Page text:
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I've always loved the air force. However, my main goal is to become an airline pilot. Would joining the air force affect becoming a commercial airline pilot?

I am asking because if I join the air force, I am committed to seven years of service. Would this put me behind other pilots? Or, do airlines like pilots with military backgrounds?

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    $\begingroup$ I believe Australia has airlines with cadet programs, where you train from no experience to a first officer's slot. Since those come with job offers, that'd probably be the best route. $\endgroup$ – cpast Apr 21 '15 at 6:35
  • $\begingroup$ Thanks cpast, thanks for the fast reply. I'm leaning more towards one of the cadet programs. $\endgroup$ – Fraser Apr 21 '15 at 6:58
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    $\begingroup$ Might depend on what you do in the Air Force. If you end up doing food preparation in the kitchen, you won't be any closer to your goal of being a pilot ;) The answer might be different from country to country. Specifying what country you're talking about will help people answer from their personal experience, rather than their personal opinion on a hypothetical situation. $\endgroup$ – Jeff Bridgman Apr 21 '15 at 13:24
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Honestly, every U.S. Air Force pilot I know, who wanted to retire to the airlines, got hired on with no problems. The ex-Air Force pilots I know have all gotten immediately put into the big planes: A380, 747, 767, 787, etc right from the start. This is because the airlines know that an ex-military pilot has had some of the best training and experience in high pressure situations.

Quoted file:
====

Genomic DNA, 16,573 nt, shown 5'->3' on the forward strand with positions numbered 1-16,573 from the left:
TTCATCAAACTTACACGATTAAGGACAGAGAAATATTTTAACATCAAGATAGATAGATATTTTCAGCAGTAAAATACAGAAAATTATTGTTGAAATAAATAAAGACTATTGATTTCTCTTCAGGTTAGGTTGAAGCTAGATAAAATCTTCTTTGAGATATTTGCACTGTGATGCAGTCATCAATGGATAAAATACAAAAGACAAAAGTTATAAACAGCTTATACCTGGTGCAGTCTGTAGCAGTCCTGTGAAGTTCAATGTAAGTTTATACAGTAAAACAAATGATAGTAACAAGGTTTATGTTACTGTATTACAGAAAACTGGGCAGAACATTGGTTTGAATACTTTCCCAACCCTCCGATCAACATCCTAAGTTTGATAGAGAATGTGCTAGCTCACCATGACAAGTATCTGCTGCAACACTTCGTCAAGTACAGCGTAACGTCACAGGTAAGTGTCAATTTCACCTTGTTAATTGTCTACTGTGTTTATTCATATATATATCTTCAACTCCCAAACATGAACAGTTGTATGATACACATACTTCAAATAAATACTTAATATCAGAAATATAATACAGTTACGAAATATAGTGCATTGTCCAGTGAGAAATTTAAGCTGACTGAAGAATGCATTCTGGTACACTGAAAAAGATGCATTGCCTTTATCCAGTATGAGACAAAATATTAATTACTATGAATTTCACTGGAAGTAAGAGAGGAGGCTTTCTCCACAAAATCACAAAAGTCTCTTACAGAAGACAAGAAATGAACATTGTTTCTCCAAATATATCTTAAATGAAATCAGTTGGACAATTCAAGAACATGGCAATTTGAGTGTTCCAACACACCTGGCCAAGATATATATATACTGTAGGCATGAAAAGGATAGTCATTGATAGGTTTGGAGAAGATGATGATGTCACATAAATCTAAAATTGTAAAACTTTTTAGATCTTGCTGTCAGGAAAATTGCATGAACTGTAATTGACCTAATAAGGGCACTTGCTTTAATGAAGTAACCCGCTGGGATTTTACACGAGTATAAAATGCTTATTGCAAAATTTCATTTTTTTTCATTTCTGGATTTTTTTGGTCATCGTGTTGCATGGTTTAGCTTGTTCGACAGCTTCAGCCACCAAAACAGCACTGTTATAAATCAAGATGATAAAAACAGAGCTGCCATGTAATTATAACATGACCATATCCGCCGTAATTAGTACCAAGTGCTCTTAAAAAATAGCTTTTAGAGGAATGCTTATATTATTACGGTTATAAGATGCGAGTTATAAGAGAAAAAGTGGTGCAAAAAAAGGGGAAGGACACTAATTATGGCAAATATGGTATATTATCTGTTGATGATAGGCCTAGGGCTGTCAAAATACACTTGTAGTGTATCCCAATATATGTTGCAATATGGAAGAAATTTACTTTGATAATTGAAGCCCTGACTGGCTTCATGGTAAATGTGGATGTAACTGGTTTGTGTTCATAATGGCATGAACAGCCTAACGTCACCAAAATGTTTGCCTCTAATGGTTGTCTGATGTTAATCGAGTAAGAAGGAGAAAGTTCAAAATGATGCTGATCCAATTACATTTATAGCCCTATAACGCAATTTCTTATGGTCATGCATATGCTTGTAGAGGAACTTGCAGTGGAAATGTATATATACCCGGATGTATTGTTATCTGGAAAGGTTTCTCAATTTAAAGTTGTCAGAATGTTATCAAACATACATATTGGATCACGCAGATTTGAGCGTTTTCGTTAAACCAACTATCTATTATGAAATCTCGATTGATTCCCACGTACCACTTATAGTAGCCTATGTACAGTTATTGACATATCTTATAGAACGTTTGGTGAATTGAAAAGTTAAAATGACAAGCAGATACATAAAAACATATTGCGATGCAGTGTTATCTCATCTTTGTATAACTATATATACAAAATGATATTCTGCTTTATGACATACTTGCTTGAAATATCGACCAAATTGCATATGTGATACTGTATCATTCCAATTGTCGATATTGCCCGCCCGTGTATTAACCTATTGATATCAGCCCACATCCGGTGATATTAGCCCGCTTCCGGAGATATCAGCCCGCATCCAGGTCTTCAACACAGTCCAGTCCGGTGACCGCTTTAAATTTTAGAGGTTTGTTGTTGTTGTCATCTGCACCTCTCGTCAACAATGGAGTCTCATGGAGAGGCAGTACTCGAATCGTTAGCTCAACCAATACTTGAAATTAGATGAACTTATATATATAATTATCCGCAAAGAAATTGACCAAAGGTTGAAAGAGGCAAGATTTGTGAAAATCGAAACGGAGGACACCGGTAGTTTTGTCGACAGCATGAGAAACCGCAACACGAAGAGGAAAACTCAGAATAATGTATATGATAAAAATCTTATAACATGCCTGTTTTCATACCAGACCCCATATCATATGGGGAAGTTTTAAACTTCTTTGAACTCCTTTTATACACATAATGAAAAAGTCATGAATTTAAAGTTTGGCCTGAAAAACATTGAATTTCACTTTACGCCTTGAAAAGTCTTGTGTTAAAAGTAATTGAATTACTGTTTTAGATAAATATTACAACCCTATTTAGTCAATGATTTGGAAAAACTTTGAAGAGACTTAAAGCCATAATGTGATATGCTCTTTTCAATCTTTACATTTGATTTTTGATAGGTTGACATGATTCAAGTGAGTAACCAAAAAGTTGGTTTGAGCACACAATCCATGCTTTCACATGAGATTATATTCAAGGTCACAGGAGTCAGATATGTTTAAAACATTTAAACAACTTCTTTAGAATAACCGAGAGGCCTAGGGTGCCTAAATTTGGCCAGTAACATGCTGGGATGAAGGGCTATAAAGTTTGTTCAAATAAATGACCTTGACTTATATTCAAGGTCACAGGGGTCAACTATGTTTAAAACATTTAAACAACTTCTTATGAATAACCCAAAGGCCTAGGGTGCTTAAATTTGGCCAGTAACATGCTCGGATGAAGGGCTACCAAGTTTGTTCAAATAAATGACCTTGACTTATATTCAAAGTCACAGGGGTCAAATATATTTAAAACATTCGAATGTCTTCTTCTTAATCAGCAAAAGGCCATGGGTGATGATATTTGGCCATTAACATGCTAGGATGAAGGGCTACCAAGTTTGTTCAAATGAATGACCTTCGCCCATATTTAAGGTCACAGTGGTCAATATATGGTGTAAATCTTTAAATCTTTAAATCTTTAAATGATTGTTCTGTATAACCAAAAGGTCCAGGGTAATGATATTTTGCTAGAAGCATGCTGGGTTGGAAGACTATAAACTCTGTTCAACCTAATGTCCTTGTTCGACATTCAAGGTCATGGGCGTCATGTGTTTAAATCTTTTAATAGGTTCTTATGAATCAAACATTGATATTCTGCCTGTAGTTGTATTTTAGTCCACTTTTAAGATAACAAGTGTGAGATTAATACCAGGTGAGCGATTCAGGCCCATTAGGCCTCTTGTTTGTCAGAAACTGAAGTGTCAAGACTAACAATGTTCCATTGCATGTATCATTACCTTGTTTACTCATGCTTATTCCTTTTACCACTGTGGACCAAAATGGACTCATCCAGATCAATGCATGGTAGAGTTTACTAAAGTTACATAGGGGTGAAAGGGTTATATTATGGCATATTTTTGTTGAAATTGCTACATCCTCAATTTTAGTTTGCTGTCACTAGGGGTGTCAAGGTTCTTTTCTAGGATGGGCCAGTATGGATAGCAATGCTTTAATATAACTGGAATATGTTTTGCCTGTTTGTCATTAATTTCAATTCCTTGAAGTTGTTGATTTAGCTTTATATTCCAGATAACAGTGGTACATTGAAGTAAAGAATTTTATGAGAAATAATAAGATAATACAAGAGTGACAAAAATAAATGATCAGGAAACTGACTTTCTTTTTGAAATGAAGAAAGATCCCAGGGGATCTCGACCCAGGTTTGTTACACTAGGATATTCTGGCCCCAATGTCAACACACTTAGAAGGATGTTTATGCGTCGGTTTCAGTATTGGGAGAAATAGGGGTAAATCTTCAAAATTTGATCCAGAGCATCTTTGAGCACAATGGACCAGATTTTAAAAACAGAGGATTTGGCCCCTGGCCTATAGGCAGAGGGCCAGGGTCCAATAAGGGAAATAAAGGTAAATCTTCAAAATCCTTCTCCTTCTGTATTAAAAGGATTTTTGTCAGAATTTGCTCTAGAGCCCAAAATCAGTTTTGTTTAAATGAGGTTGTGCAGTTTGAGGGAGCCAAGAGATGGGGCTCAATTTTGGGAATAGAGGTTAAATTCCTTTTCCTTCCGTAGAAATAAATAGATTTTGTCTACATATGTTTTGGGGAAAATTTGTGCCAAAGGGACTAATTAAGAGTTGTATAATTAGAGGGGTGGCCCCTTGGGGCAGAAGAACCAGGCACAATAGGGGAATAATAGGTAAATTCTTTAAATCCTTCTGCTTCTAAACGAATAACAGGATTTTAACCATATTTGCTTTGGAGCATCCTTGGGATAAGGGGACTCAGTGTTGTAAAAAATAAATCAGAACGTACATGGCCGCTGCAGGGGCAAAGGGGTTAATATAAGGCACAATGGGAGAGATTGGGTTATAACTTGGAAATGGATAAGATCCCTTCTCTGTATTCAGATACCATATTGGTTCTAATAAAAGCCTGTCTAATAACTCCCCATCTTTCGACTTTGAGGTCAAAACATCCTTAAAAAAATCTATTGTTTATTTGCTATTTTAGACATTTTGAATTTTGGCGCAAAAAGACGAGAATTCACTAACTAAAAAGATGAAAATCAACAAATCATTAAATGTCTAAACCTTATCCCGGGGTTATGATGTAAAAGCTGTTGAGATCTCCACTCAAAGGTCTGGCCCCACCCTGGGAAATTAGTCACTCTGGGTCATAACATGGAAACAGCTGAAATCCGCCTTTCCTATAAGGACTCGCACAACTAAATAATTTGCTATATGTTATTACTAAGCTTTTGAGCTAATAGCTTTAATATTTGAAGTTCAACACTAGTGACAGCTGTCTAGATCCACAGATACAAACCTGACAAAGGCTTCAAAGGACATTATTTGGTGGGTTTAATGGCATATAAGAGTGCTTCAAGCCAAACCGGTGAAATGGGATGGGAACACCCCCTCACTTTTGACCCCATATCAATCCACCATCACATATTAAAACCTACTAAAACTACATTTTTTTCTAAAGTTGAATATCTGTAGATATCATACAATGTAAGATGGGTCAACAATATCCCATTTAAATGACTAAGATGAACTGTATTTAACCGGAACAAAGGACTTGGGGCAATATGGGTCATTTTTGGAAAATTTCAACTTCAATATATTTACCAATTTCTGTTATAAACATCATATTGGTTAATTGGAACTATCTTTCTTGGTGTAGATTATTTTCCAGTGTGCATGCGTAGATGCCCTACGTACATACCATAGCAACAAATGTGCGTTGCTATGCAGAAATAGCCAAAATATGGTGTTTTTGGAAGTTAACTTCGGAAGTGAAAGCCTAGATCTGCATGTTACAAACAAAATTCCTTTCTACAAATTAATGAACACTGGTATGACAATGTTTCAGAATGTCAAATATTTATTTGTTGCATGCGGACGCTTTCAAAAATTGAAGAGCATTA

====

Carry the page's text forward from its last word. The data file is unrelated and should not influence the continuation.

That being said, in the USA it is very hard to become an Air Force pilot. You have to contract with the Air Force before they even let you know if you can go to pilot training. That means, if you don't make the cutoff for pilot training, you have to spend at least 4 years in the Air Force. If you do make it through Air Force pilot training you have to contract for 10 years after you finish flight school, which means about 12 years from your date of commissioning. This will take a good 16+ years out of your life, including the time spent in college. However, you will progress from your first flight all the way to potentially flying F-22s in under two years - a rate of progressing you won't see anywhere else.

Bottom line is, if you don't want to join the military then you shouldn't. By joining the military you are expected to give your life for people you may not know, or even care about. That aside, there's no point in spending a minimum of 16 years doing something you don't like, or fighting for a cause you don't support just to become an airline pilot. If you can find a good airline cadet program, or scholarship, you can become a great airline pilot, it will just take a longer time to progress from one aircraft to another.

Just a little tangent. That being said, I'm currently an AFROTC cadet, and I had no military background. I love AFROTC, the US Air Force, and the USA. I'm currently applying for a pilot slot in the U.S. Air Force, but if I don't make it I would be vary happy taking other jobs, too. The key is to have small, achievable goals that you can take one step at a time.